Signed interaction graphs are graphic representations of complex networks of mutually interacting components. Their main application is in the field of gene regulatory networks, where they are used to visualize how the expression levels of genes activate or inhibit the expression levels of other genes.
First I develop a natural transformation of activation functions called conjugation that is related to a natural transformation of signed digraphs called switching isomorphism. This is a useful tool for the analysis of interaction graphs.
I then discuss the question of what restrictions, if any, apply to interaction graphs derived from activation functions. Within these restrictions, I then construct polynomial activation functions that have any desired interaction graph. The specific case of threshold activation functions, a commonly used kind of activation function, is also considered.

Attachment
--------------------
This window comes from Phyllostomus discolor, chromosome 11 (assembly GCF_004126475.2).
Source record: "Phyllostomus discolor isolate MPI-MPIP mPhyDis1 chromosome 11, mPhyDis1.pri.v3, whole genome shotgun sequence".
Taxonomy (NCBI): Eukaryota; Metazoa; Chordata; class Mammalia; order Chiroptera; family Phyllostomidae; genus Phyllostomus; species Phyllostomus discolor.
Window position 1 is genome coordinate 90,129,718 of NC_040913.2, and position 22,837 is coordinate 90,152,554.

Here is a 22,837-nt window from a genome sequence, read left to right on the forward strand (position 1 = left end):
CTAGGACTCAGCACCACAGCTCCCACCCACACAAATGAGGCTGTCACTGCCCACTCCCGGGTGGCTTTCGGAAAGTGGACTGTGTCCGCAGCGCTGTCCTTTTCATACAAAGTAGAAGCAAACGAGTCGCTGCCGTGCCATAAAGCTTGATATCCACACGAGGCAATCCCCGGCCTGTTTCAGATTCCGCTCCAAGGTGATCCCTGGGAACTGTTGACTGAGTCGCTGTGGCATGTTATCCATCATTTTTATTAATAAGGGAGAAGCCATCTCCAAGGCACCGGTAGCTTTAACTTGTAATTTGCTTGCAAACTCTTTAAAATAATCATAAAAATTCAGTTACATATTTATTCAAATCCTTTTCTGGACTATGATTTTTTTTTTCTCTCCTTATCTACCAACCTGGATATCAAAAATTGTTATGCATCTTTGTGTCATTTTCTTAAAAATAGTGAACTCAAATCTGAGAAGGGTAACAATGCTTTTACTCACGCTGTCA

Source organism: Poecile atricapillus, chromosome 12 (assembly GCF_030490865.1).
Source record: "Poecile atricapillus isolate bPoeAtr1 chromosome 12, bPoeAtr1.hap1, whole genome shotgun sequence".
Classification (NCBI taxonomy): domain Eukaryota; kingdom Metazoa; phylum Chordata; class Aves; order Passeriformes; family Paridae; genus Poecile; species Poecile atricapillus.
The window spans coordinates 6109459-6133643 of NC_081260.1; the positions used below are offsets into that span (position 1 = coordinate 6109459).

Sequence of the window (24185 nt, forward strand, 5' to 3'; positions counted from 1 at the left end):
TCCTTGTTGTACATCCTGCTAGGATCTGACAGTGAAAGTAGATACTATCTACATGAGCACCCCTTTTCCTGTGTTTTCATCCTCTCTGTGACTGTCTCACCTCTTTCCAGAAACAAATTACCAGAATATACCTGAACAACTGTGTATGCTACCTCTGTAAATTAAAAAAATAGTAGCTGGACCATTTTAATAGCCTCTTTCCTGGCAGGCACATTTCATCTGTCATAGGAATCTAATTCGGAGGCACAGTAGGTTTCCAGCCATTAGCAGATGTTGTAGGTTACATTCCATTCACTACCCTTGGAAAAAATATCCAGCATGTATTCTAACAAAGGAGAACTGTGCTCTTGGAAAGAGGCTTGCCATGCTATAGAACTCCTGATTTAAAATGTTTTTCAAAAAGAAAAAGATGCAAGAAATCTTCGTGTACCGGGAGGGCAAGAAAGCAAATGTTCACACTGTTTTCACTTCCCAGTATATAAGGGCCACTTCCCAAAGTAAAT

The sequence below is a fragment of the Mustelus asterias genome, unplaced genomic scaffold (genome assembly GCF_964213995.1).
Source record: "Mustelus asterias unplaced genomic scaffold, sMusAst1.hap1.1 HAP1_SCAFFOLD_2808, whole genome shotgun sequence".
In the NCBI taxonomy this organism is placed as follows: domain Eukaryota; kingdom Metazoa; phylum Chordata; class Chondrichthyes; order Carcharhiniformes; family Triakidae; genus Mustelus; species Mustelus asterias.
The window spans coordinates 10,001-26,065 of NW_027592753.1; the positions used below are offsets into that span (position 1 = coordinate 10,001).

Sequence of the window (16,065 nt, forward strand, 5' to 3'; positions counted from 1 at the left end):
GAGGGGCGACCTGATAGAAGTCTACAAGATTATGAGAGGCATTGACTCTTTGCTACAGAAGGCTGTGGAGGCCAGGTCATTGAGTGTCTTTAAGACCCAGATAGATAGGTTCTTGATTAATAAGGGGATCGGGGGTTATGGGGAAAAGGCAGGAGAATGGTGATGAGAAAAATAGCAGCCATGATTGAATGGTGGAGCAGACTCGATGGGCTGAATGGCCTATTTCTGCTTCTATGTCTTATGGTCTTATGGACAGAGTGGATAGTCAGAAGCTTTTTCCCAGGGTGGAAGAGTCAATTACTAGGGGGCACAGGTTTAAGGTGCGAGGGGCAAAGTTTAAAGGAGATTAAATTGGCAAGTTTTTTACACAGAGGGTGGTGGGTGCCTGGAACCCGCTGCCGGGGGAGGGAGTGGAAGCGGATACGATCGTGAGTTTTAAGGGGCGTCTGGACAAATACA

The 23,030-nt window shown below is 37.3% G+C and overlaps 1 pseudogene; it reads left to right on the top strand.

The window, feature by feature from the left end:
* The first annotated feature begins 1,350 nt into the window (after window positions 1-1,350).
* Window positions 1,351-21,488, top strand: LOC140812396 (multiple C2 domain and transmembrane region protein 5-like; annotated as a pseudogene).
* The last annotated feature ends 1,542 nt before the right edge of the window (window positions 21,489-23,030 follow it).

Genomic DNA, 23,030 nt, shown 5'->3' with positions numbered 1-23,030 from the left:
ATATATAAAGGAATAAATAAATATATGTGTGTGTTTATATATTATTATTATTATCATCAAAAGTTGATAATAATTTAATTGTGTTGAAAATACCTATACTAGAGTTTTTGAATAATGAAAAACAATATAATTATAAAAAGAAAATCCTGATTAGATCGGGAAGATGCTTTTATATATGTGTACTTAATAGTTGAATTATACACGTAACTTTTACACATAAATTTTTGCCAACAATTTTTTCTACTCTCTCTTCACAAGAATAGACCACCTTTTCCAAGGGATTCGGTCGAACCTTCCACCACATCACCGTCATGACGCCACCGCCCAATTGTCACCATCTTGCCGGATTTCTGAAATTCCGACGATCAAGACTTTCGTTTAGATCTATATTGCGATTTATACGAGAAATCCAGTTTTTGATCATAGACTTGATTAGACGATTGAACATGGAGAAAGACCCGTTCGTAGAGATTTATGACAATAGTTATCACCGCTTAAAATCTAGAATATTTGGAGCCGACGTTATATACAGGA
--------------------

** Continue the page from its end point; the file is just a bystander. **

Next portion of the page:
I then conclude with some discussion and new proofs, using the theory of conjugate activation functions, of the conjectures of René Thomas. These conjectures relate feedback in the interaction graph to the dynamic properties of multi-stationarity and periodic stability. In particular, I have a new counterexample to the local version of Thomas' second conjecture that requires only eight components. This is the smallest counterexample I am currently aware of.
This is Simon Joyce's dissertation defense. The dissertation committee consists of Laura Anderson, Fernando Guzmán, Leslie Lander (outside examiner), and Thomas Zaslavsky (chairone).